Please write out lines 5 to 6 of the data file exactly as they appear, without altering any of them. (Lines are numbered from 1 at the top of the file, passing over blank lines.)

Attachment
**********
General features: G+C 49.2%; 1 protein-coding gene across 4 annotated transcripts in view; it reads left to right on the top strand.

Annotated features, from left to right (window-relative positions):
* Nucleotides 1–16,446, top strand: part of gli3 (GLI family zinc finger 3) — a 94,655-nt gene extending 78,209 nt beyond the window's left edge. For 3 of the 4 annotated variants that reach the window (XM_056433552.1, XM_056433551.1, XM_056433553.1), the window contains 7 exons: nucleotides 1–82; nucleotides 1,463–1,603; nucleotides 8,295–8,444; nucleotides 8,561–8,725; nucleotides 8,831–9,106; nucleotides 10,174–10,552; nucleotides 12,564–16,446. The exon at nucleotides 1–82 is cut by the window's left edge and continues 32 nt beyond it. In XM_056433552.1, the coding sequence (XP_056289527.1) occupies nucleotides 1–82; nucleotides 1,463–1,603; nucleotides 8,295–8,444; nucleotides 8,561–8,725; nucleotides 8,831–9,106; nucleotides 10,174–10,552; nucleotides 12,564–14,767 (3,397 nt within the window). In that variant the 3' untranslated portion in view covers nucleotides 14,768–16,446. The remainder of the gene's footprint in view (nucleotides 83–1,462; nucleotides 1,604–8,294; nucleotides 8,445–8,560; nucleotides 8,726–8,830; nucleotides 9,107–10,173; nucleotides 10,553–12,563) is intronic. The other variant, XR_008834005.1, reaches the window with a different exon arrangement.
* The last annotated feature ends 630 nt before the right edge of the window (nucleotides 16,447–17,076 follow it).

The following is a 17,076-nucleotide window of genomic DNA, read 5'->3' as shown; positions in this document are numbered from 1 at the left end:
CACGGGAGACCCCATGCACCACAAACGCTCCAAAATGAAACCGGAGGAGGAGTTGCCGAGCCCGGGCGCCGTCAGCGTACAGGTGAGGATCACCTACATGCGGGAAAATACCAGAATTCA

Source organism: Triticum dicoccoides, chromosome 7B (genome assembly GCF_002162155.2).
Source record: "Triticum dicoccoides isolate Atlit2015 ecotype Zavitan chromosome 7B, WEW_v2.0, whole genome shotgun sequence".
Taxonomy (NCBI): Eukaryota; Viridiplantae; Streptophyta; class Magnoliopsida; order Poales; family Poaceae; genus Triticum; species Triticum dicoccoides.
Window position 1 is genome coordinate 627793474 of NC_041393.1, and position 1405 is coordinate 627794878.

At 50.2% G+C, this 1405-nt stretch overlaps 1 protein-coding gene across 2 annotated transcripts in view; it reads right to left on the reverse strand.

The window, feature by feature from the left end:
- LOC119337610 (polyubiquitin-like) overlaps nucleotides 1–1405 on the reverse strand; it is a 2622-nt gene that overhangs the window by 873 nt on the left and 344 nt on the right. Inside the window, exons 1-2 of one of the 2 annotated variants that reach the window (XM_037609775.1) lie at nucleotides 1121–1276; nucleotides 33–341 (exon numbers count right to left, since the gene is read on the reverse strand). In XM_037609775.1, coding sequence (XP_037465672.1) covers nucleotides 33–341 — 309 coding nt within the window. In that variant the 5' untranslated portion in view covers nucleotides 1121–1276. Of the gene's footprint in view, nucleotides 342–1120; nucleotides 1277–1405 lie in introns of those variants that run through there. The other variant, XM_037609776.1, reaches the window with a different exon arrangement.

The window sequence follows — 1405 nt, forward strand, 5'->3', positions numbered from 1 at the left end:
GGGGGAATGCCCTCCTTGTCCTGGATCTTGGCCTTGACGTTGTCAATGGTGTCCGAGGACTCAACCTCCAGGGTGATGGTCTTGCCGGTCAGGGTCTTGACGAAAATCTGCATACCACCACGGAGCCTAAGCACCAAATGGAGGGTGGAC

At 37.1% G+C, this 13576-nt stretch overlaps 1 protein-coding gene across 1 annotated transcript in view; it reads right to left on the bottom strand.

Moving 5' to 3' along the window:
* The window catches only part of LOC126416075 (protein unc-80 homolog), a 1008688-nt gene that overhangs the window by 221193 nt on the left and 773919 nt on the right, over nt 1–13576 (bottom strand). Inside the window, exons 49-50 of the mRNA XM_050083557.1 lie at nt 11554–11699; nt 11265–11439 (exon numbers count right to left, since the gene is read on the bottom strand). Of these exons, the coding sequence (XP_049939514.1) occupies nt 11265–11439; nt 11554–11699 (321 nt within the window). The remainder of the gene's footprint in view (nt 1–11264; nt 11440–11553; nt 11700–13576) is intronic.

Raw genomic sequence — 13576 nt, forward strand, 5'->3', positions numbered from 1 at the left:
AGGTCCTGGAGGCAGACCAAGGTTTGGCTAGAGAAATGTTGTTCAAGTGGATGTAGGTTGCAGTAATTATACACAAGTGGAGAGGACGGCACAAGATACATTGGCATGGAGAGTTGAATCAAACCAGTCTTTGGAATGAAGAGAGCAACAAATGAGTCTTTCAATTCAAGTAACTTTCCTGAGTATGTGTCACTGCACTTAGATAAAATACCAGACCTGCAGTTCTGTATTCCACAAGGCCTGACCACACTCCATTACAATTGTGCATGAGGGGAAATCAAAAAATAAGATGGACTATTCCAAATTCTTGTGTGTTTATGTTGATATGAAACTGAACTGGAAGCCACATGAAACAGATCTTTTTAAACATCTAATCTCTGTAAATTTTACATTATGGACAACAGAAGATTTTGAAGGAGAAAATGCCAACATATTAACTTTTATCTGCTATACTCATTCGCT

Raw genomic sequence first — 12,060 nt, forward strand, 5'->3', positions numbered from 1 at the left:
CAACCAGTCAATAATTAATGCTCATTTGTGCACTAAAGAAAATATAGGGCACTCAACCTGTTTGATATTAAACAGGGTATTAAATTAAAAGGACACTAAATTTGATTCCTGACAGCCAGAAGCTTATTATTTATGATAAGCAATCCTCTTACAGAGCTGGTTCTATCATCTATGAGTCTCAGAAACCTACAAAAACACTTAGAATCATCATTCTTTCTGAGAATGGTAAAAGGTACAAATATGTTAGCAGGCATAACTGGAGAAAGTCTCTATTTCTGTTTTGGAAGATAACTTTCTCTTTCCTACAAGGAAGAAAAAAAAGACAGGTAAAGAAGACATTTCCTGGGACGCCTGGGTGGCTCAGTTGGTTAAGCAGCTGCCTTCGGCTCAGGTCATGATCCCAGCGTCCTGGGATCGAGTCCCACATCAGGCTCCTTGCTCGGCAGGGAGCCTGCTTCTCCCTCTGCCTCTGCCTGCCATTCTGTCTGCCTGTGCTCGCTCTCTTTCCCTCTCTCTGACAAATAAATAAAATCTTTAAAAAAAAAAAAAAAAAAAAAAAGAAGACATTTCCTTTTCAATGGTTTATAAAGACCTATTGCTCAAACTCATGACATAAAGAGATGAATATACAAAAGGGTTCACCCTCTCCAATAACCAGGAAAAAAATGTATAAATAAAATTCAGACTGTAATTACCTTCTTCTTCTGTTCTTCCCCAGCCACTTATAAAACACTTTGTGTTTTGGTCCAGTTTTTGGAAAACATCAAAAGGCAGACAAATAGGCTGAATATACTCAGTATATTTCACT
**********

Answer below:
The following is a 17,076-nucleotide window of genomic DNA, read 5'->3' as shown; positions in this document are numbered from 1 at the left end:
CACGGGAGACCCCATGCACCACAAACGCTCCAAAATGAAACCGGAGGAGGAGTTGCCGAGCCCGGGCGCCGTCAGCGTACAGGTGAGGATCACCTACATGCGGGAAAATACCAGAATTCA